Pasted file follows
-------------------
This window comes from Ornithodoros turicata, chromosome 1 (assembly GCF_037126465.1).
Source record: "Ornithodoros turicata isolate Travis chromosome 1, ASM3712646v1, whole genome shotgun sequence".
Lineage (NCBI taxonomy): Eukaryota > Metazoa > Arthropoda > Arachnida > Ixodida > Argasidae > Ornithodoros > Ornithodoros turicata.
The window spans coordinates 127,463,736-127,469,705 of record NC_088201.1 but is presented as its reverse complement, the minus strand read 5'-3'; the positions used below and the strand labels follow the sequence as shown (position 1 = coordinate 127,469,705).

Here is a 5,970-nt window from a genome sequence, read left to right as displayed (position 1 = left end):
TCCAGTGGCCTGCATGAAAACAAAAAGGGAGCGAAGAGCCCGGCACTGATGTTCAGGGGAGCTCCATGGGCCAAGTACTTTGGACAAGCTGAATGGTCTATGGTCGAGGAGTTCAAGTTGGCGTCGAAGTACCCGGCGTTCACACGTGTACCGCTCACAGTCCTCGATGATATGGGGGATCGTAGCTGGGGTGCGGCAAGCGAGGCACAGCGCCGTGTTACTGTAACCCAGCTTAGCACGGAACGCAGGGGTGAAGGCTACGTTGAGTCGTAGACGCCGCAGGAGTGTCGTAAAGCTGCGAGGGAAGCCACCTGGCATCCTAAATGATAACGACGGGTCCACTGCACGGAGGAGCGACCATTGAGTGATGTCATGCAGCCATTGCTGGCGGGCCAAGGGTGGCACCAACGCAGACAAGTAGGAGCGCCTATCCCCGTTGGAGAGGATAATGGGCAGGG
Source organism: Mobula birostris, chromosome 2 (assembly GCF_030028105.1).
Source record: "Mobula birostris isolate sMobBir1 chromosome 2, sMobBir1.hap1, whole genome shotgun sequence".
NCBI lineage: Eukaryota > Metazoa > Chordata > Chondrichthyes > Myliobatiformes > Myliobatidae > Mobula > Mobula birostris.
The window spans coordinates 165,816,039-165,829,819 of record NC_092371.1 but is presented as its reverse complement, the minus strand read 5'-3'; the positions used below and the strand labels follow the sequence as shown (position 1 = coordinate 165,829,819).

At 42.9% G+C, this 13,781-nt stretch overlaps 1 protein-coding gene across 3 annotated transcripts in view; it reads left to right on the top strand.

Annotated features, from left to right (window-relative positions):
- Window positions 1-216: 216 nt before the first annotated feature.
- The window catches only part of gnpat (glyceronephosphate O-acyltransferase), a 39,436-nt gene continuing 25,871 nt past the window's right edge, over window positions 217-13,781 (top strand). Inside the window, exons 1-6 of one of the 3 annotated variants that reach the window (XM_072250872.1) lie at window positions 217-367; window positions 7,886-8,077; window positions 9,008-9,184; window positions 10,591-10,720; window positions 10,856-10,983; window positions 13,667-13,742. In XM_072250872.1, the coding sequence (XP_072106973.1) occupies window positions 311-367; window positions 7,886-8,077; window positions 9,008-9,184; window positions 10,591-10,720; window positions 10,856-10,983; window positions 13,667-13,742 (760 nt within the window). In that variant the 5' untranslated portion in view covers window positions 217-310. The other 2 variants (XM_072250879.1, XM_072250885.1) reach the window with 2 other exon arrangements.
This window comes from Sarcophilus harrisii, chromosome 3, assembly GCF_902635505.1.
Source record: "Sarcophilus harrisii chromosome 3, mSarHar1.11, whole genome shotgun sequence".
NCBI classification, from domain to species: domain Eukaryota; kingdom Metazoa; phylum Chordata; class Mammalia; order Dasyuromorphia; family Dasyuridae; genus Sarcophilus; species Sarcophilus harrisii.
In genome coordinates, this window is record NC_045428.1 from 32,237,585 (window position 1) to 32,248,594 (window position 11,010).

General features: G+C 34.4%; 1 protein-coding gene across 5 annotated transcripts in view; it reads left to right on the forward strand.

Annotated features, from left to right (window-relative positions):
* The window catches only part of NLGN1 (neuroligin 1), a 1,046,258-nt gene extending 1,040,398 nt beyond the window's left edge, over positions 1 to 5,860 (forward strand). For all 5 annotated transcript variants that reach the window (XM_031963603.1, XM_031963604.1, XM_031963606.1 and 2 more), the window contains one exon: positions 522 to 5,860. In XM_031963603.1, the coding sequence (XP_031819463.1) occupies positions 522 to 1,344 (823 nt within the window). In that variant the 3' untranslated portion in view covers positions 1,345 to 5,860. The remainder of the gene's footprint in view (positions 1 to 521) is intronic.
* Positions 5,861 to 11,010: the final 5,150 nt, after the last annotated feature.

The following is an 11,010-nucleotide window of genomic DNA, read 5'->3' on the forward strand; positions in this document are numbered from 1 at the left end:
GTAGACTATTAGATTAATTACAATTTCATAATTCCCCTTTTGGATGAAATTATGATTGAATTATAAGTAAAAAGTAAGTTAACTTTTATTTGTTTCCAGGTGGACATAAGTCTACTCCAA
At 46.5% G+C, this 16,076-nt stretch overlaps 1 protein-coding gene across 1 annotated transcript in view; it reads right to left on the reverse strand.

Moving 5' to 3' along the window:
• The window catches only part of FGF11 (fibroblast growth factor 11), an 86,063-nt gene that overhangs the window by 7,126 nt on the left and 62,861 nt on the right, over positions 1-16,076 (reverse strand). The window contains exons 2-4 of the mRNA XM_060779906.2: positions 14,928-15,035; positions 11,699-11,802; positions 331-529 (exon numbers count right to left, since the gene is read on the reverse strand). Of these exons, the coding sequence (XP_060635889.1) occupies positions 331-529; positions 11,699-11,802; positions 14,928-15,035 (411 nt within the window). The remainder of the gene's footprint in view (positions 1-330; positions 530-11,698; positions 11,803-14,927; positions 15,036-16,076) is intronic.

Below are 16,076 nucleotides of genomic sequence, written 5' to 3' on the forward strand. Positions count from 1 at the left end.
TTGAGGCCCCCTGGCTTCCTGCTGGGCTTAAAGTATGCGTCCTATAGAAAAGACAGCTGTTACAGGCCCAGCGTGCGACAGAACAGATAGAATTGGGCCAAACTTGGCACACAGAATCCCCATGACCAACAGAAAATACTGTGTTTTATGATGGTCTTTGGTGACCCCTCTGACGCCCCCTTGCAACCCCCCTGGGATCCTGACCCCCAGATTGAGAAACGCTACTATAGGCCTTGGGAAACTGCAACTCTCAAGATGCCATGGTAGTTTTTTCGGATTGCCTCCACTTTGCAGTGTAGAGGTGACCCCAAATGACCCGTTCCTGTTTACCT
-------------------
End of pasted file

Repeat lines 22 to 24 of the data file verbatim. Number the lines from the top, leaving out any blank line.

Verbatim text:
* Positions 5,861 to 11,010: the final 5,150 nt, after the last annotated feature.

The following is an 11,010-nucleotide window of genomic DNA, read 5'->3' on the forward strand; positions in this document are numbered from 1 at the left end:
GTAGACTATTAGATTAATTACAATTTCATAATTCCCCTTTTGGATGAAATTATGATTGAATTATAAGTAAAAAGTAAGTTAACTTTTATTTGTTTCCAGGTGGACATAAGTCTACTCCAA